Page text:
Social anxiety: A state of mind, in which one fears being publicly seen, that often conflates with a fervent wish to be completely invisible.
I’ve often fantasized about becoming a headless body, a sort of being who just floats around with no need to figure our what to wear, what to say, what tone of voice to say it in or any of the other cumbersome necessities that come with being a sentient human.
Alas, I am not Criss Angel Mindfreak, and have not (yet) figured out how to pull off this particular magic trick. The closest I get is wearing a hoodie, sunglasses, a baseball hat and a hostile expression that keeps would-be gawkers at bay.
If it sounds like I think that everyone is looking at me, or that I’m so important and interesting that I can’t go anywhere unnoticed, that’s not the case—but somehow the presence of other people is often so burdensome that I need to hide in bed in the dark for hours at a time.
I know I’m not alone, but the irony of being a member of this tribe is that we find it almost impossible to reach out to each other for support. Even if we do, that reaching out is often done from the safety of our computers, which, incidentally, I’m extremely grateful for, as it has opened up my limited social experiences in profound ways.
You wouldn’t guess any of this from meeting me. I go to extreme lengths to appear calm and cool when in fact I’m dying inside, but my social anxiety is a fact—like my Amazonian height and my propensity for eating way too much pizza—that I have come to accept. In acceptance, I’ve also managed to find gratitude, and the realization that being a socially anxious person isn’t all bad.
What could possibly be the advantage of what most people consider to be a clinically diagnosable disorder? Allow me to explain.
We save our energy for things that are important to us.
Chances are, if a person with social anxiety has gone to the insane lengths it takes to go to a party, meet up at a friend’s house or visit someone for the weekend, they really, really wanted to do it. (Or they were so obligated there was no escape.)
Socially Anxious People (or SAPs, as they shall heretofore be referred to in this article) are almost immediately running on empty as soon as they interact with other people, so rest assured, if they are choosing to interact with you, it’s a high priority.
We tend to be highly compassionate.
Because SAPs spend so much time agonizing about what they should do and how they should do it, they are generally highly empathetic to other peoples’ ridiculous quirks.
You need to spin around in a circle three times and say “Boo” before you get into your car? A SAP will stand by quietly while you do it. You need 18 pillows placed just so before you go to sleep? A SAP will call room service to make sure you’re all set.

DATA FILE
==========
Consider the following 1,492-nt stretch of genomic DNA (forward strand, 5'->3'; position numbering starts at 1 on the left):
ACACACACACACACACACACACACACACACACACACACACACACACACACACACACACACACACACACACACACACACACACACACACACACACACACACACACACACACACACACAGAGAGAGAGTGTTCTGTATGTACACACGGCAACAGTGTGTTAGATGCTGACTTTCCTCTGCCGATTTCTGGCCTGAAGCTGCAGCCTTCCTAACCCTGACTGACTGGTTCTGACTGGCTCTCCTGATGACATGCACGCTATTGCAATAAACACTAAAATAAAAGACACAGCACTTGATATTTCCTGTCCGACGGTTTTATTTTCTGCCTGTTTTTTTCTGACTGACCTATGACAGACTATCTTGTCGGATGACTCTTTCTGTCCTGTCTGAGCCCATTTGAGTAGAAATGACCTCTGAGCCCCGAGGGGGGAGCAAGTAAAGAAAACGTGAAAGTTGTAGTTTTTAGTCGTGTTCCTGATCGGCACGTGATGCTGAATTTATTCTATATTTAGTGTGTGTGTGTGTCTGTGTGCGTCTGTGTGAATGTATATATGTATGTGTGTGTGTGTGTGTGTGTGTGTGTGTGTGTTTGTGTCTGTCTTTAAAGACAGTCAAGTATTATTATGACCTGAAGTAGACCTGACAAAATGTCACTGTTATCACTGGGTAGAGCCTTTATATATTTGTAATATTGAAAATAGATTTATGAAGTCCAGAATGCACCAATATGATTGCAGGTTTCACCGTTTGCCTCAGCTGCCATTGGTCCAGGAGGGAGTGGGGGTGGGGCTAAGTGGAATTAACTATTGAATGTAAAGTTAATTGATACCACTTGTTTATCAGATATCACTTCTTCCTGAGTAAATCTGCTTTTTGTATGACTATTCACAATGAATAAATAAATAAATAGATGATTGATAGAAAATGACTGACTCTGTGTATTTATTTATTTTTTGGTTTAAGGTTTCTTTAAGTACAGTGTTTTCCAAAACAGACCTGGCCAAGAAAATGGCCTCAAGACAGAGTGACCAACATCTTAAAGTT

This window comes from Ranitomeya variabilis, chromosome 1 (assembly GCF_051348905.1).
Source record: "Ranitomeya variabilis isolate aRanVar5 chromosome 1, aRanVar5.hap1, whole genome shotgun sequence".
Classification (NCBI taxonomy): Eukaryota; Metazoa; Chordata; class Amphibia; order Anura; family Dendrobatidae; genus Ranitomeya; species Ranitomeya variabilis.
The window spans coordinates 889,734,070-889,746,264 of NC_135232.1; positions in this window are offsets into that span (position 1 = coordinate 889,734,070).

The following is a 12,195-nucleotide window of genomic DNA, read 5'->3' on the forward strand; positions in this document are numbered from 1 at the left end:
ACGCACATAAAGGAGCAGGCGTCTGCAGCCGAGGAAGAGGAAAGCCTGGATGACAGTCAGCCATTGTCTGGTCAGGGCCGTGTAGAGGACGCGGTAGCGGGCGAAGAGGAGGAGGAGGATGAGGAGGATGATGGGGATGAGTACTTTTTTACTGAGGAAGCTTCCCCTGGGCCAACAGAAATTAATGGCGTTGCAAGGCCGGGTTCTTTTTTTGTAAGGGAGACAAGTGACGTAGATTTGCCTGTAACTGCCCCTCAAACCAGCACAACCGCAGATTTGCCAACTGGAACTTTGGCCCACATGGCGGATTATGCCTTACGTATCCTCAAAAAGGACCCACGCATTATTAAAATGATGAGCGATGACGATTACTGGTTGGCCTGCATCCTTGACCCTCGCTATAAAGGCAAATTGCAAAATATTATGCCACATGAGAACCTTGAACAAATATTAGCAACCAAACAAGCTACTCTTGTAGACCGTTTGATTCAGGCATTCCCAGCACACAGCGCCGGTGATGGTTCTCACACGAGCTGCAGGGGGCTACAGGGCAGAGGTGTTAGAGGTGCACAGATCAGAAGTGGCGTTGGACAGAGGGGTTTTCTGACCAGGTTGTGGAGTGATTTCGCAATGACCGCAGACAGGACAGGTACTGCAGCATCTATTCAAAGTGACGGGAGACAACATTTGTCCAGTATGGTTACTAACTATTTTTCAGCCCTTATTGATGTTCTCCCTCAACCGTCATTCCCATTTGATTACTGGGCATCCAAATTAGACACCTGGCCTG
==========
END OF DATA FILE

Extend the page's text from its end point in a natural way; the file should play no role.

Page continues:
Because we are so high maintenance, we have an innate tolerance for, and understanding of, the freakish needs of other people.
We love hard.
SAPs are afraid of most people, or if not afraid, at least highly suspicious of their motives at any given time. When we find someone we trust (a.k.a. love), we hang on tight. We know that deep, abiding connections are a rare bird, and we’ll be damned if we’re going to do anything to jeopardize them.
We don’t take good times for granted.
There are so many things throughout the day that are unpleasant for a SAP that those things which are not unpleasant stand out in bold relief. We cherish stuff that others may take for granted, like thoughtful conversations, a meal at which we are calm enough to taste our food, good books and skies full of stars.
We enjoy our own company.
Perhaps most notably, thanks to the fact that SAPs are so nervous around most folks, we learn to love hanging out by ourselves. It’s no burden to spend a Friday night at home with our dog and a glass of wine—it’s heaven!
We like the sound of our own thoughts, the cadence of our own breath and the comfort of our own skin. This means we have a strong independent streak and a willingness to be different—or to use a more seductive word, authentic (or to use a more accurate word, eccentric).
Don’t get me wrong, it’s no picnic being a SAP. The constant waves of uncomfortable emotions and the need to manage them can be crippling.
But, as with anything in this big wide world, there are upsides.
If we look at our glass in just the right light, it’s always half full—particularly if it’s standing on the table alone, in the dark, with no possibility of any other glasses remotely nearby.
Author: Erica Leibrandt
Editor: Toby Israel